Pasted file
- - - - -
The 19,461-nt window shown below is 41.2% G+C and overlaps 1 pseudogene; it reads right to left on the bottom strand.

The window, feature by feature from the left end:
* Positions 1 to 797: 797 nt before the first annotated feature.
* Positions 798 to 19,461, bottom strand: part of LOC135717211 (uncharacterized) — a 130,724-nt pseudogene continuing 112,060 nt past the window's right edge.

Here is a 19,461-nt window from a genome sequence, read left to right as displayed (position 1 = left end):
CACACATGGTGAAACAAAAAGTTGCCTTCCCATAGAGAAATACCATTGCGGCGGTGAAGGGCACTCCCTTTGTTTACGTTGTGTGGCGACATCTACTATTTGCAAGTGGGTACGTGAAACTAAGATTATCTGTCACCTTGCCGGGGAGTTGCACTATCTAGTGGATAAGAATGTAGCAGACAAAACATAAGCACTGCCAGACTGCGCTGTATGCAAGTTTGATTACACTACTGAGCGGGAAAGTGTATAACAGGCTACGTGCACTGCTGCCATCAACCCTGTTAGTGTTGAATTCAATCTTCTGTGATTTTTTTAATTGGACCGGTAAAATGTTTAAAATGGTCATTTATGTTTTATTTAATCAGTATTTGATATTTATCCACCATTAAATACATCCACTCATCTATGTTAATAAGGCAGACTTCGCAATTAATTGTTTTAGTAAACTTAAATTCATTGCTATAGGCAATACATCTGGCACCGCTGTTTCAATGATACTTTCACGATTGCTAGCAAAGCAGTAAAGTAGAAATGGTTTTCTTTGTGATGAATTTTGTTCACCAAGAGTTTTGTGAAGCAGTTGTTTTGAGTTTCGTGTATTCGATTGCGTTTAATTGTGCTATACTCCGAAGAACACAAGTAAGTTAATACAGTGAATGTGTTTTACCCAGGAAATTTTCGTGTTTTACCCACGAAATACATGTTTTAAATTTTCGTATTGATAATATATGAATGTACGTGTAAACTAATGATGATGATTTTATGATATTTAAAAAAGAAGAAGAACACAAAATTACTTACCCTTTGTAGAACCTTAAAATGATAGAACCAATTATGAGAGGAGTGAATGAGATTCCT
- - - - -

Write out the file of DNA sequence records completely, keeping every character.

The 19,461-nt window shown below is 41.2% G+C and overlaps 1 pseudogene; it reads right to left on the bottom strand.

The window, feature by feature from the left end:
* Positions 1 to 797: 797 nt before the first annotated feature.
* Positions 798 to 19,461, bottom strand: part of LOC135717211 (uncharacterized) — a 130,724-nt pseudogene continuing 112,060 nt past the window's right edge.

Here is a 19,461-nt window from a genome sequence, read left to right as displayed (position 1 = left end):
CACACATGGTGAAACAAAAAGTTGCCTTCCCATAGAGAAATACCATTGCGGCGGTGAAGGGCACTCCCTTTGTTTACGTTGTGTGGCGACATCTACTATTTGCAAGTGGGTACGTGAAACTAAGATTATCTGTCACCTTGCCGGGGAGTTGCACTATCTAGTGGATAAGAATGTAGCAGACAAAACATAAGCACTGCCAGACTGCGCTGTATGCAAGTTTGATTACACTACTGAGCGGGAAAGTGTATAACAGGCTACGTGCACTGCTGCCATCAACCCTGTTAGTGTTGAATTCAATCTTCTGTGATTTTTTTAATTGGACCGGTAAAATGTTTAAAATGGTCATTTATGTTTTATTTAATCAGTATTTGATATTTATCCACCATTAAATACATCCACTCATCTATGTTAATAAGGCAGACTTCGCAATTAATTGTTTTAGTAAACTTAAATTCATTGCTATAGGCAATACATCTGGCACCGCTGTTTCAATGATACTTTCACGATTGCTAGCAAAGCAGTAAAGTAGAAATGGTTTTCTTTGTGATGAATTTTGTTCACCAAGAGTTTTGTGAAGCAGTTGTTTTGAGTTTCGTGTATTCGATTGCGTTTAATTGTGCTATACTCCGAAGAACACAAGTAAGTTAATACAGTGAATGTGTTTTACCCAGGAAATTTTCGTGTTTTACCCACGAAATACATGTTTTAAATTTTCGTATTGATAATATATGAATGTACGTGTAAACTAATGATGATGATTTTATGATATTTAAAAAAGAAGAAGAACACAAAATTACTTACCCTTTGTAGAACCTTAAAATGATAGAACCAATTATGAGAGGAGTGAATGAGATTCCT